A 1960 718 RS60 Spyder – the same model driven to Targa Florio victory by Joakim Bonnier and Hans Hermann – also looked spectacular. Seeing the diminutive racer alongside its younger, larger cousins, it is scarcely believable that a similar car not only held-off a three-litre Ferrari, but dominated it by more than six minutes at the Sicilian race in 1960.
Eclipsing the older cars and the undeniable star of the Porsche stand was a car so rare it is unlikely to have even made it onto a poster let alone a bedroom wall – a 911 GT1. The outlandish mid-engined 911 shared its front end with the 996, but its wildly aggressive styling ensured that's where the similarity ends. The car is one of just 21 road-going examples to ever leave the factory, and those only made their escape in order to homologate the monster for racing.
The Porsche theme continued away from the factory-backed displays, with dozens of high-end dealers also choosing to back the local team. A 1959 718 RSK took pride of place on the Thomas H Rupf stand, elevated above the other cars by a platform. Closer inspection revealed that the car – already a rarity, being one of 35 built – had an intriguing race history. It was first owned by racing driver Roy Schechter and had been raced in period at Courtland, Nassau and Riverside.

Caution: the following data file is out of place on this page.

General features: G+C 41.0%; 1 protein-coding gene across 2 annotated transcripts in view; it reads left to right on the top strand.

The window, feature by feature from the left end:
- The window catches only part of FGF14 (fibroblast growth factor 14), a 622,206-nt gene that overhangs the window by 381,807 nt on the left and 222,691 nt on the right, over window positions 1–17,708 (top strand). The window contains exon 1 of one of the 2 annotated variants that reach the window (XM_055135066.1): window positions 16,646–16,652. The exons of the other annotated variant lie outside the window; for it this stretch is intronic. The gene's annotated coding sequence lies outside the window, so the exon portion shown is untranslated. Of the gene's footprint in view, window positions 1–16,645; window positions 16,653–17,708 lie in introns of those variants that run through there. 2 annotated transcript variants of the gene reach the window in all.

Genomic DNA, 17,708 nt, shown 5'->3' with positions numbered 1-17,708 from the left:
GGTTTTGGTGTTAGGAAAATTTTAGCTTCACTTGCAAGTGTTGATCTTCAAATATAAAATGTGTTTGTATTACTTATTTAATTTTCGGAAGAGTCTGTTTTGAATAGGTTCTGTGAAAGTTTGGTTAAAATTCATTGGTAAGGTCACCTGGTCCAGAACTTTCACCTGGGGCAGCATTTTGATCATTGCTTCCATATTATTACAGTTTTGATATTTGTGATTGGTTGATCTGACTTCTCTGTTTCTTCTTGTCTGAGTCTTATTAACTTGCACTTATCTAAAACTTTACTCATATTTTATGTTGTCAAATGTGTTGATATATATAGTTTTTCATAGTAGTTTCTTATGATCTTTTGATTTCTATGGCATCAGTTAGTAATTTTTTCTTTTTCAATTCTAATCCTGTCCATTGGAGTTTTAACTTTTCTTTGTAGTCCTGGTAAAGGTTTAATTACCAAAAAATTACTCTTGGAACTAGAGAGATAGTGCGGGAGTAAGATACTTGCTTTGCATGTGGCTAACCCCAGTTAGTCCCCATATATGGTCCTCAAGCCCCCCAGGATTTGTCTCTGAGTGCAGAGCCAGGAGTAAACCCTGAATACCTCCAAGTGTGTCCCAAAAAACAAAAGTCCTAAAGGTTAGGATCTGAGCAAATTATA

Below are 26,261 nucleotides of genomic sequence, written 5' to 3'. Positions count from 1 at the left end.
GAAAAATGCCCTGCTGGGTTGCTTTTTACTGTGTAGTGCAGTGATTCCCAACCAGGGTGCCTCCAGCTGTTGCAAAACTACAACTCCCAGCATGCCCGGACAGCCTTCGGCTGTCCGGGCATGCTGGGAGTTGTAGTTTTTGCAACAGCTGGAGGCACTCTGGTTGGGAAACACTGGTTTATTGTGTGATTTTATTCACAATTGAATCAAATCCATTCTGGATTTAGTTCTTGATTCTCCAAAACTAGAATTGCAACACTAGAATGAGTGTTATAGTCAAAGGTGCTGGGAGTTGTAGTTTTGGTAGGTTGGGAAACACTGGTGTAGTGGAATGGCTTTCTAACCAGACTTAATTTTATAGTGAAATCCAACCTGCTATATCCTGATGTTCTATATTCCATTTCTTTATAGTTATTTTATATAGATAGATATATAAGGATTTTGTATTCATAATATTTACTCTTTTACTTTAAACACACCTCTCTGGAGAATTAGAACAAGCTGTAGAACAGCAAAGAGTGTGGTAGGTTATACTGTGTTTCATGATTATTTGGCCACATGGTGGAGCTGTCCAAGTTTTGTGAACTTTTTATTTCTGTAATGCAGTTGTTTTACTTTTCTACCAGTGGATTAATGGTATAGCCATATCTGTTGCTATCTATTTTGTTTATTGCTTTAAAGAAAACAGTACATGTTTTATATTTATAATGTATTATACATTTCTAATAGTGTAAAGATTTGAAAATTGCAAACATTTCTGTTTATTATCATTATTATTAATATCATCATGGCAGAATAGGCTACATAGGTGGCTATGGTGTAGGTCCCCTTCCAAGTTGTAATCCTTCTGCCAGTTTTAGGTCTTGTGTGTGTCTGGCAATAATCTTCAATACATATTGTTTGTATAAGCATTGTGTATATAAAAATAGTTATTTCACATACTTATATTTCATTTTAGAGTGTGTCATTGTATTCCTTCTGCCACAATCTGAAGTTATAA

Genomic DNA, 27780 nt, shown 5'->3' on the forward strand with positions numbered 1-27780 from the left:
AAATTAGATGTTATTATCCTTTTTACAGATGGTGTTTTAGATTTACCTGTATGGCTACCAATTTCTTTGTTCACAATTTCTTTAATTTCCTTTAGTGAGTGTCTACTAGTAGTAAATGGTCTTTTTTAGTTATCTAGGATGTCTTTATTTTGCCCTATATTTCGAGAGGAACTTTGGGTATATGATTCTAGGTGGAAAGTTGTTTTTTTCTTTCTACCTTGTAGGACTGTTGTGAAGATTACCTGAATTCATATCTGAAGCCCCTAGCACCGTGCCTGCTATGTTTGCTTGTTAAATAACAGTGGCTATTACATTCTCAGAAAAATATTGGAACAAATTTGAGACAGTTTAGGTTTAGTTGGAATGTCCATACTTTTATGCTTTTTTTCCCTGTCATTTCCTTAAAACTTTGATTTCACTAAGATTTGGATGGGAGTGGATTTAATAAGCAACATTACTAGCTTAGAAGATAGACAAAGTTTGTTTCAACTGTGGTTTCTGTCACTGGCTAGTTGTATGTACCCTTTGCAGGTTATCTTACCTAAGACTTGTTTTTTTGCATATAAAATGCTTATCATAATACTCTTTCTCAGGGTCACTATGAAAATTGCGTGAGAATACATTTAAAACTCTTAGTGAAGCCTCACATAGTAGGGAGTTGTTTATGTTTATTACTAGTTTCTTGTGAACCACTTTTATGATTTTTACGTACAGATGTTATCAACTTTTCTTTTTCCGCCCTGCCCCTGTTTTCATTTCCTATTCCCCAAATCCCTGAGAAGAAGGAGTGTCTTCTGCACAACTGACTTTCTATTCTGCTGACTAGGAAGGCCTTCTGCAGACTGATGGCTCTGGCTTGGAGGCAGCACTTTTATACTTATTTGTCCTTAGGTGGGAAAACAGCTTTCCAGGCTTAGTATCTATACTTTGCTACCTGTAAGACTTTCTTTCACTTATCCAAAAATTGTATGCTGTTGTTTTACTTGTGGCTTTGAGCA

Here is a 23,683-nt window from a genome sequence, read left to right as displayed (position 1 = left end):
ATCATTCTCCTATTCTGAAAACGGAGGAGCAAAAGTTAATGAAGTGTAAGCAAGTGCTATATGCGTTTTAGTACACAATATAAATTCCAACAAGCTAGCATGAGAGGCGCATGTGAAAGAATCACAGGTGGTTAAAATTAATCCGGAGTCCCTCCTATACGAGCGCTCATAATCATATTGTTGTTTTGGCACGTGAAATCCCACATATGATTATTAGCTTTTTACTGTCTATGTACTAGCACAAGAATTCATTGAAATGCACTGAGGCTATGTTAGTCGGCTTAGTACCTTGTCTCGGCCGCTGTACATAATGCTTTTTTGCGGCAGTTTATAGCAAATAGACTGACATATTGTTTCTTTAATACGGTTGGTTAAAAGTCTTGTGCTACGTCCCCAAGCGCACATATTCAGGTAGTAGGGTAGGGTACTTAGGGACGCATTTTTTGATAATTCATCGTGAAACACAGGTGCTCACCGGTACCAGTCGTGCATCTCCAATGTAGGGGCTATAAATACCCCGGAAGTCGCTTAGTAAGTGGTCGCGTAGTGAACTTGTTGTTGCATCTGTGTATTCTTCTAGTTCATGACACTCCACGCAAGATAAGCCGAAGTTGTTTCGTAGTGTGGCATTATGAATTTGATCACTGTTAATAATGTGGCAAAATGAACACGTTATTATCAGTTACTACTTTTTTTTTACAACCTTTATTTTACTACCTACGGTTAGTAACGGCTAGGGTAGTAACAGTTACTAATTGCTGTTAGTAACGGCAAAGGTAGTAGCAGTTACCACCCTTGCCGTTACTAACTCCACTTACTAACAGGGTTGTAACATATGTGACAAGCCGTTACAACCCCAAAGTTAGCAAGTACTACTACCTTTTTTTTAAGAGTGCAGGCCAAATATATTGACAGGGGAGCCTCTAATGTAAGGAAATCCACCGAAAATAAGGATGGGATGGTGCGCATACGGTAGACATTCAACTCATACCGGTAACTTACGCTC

The adjacent Mirbach area also offered centre stage to a Porsche, this time a 1954 Glockler-Porsche 356 Coupé. The car was meant to be driven by Helm Glockler and Max Nathan in the 1954 Mille Miglia, but wasn't completed in time. It then made its way to the United States before eventually returning to Germany, where it was restored in 2004.
Mercedes-Benz was also a featured manufacturer, with a large portion of one of the biggest show halls dedicated to the Stuttgart marque.
The highlight was the manufacturer's own stand, which featured a 1970 C111, 1955 300SL and incredible '38 549K streamliner, while the club areas had a younger flavour, celebrating the 190E and S-class.